I did not react. The weaker he had grown over the past few months, the more difficult I found it to tolerate these affronts. As he had taken to doing in his increasing moments of embarrassment lately, he raised his tongue to his teeth and jiggled his dentures, about which he had told me in the waiting room at the dentist’s office, after emerging from treatment: “Your father’s become an Ashkenazi Jew with all these new teeth,” a reference to all the jabs he had taken at my mother’s family over the years, where dental problems were part of the genetic heritage, whereas most of the members of his own family needed no dental care until ripe old age. Outside the dentist’s office he had added, “Pretty soon I’ll have blue eyes and maybe your mother will start to like me.”
            Now, in the silence that had fallen between us, we could hear my mother’s commanding voice in one of the rooms of the house.
            “What do you say?” I asked, trying to cover up her voice.
            “What can I say?” he retorted cautiously, unsure whether the question was meant to praise the girl or denounce my mother.
“Is what okay?” he asked, continuing the game.
“What we saw?”
“What did we see?” He refused to give in.
“I did a pretty good job, didn’t I, finding you this Filipina?” I asked, spelling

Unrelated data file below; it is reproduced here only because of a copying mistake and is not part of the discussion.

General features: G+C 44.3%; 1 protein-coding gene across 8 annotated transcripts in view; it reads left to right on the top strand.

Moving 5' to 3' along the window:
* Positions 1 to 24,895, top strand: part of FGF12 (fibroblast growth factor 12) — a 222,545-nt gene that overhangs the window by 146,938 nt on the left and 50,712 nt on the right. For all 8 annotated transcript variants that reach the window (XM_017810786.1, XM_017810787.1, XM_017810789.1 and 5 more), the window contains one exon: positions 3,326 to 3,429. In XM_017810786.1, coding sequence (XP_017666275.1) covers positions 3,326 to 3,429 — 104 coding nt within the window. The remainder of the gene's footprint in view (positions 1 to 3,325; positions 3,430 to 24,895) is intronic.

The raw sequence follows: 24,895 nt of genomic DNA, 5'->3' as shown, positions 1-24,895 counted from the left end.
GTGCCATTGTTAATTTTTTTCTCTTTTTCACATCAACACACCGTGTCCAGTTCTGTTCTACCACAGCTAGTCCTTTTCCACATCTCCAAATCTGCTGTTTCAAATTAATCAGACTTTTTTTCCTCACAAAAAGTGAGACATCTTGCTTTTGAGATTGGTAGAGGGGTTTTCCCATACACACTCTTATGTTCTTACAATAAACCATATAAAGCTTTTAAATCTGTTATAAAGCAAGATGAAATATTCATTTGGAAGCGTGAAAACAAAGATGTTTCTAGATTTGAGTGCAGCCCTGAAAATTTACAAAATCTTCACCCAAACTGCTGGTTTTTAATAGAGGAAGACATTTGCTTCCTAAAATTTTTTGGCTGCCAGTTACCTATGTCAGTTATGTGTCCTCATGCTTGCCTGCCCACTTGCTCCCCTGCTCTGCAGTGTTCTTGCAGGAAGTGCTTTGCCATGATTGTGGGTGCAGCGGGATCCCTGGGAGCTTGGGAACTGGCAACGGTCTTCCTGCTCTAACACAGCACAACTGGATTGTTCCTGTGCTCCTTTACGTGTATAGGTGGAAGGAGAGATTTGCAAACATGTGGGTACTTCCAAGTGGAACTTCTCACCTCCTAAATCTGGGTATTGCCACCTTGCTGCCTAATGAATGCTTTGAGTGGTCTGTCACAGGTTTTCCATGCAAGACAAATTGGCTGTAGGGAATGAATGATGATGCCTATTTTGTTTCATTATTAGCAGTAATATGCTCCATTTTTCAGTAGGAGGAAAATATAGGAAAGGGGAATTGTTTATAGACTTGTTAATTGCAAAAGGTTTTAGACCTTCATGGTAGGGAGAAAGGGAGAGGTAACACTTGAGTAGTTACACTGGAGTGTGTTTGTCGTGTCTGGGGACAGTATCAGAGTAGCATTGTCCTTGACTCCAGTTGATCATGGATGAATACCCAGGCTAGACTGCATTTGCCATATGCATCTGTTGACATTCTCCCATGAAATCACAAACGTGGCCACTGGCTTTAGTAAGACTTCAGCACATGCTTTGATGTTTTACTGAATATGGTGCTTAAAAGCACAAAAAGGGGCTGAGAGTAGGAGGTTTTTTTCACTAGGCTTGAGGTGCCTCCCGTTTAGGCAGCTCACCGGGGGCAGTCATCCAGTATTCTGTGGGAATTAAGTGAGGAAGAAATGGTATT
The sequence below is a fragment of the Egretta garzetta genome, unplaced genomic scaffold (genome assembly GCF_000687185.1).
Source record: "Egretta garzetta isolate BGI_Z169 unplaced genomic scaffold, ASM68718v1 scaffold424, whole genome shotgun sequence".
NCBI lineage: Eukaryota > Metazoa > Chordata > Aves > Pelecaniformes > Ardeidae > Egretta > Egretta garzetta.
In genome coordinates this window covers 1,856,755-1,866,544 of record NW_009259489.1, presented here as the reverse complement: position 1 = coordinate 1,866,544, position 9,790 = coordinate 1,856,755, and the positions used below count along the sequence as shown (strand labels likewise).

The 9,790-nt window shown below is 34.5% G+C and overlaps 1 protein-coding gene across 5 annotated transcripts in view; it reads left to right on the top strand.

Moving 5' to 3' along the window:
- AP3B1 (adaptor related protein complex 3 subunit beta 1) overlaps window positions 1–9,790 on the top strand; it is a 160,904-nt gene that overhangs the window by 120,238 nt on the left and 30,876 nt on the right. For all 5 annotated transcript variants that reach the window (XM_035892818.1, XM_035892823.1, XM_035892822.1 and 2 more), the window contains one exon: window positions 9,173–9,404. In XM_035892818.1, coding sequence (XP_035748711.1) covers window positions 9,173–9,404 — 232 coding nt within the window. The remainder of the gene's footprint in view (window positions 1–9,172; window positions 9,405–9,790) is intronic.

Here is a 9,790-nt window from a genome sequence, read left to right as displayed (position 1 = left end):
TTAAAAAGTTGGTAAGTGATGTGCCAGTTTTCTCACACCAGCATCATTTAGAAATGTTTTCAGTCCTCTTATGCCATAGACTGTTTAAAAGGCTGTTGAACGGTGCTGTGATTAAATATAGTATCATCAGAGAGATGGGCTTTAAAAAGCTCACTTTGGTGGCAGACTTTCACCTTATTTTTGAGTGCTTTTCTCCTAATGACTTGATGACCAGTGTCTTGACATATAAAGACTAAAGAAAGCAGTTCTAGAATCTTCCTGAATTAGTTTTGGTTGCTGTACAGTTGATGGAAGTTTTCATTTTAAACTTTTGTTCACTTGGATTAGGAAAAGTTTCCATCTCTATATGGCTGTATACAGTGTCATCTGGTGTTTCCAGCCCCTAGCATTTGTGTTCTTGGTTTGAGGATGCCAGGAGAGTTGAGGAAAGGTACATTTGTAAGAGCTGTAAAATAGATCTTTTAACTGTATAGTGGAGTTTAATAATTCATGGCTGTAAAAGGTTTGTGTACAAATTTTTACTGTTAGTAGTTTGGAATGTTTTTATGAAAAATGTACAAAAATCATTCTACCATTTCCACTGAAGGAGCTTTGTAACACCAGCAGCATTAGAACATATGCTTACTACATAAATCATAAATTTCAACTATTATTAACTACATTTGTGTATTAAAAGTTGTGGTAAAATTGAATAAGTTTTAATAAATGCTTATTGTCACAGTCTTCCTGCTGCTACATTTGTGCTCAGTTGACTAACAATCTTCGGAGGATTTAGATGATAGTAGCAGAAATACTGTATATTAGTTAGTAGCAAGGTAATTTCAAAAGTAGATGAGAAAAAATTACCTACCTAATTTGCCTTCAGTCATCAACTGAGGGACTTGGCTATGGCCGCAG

it out.
“What did you say her name was?”
“Sure knows how to laugh, that Brigitta,” he concluded.
Laugh,” I said, jumping on the opportunity to add another English word to
his vocabulary. I explained the meaning in Hebrew.
            “I am to laugh you,” he tried in English, smiling wanly.
            “Me too you.”
            I placed my hand on the armrest of his wheelchair and he placed his own on top of mine as if he still needed to protect me, even though I have not needed his protection for years and he has for years been unable, really, to protect me. But I did not pull my hand free from under his, allowing him to let the heat of his body, which had diminished these past months, flow to mine, and witnessing again that strange movement he had adopted to keep me from noticing the new trembling around his mouth.
            “What do you say?” he asked me.
            “About what?” Now I was the one being cautious.
            “About what’s become of your father.”
            “What’s become of my father?”
            “He’s a piece of junk.”
Copyright © by Savyon Liebrecht 2011, English translation copyright © 2011 The Institute for the Translation of Hebrew Literature
Savyon Liebrecht was born in Munich, Germany, in 1948, to Holocaust survivor parents. She studied philosophy and literature at Tel Aviv University and started publishing in 1986. Liebrecht has published six collections of short stories and novellas and two novels. She has also written three plays, all of which have been staged, and a number of TV scripts. She has received awards for two of her TV scripts, the Alterman Prize (1987), the Amelia Rosselli Prize for Mail Order Women (Italy, 2002) and the Maior-Amalfi Award for A Good Place for the Night (Italy, 2005). She was awarded Playwright of the Year for her successful plays, It`s All Greek to Me (2005), and Apples in the Desert(2006). Most recently, she received the WIZO Prize (France, 2009).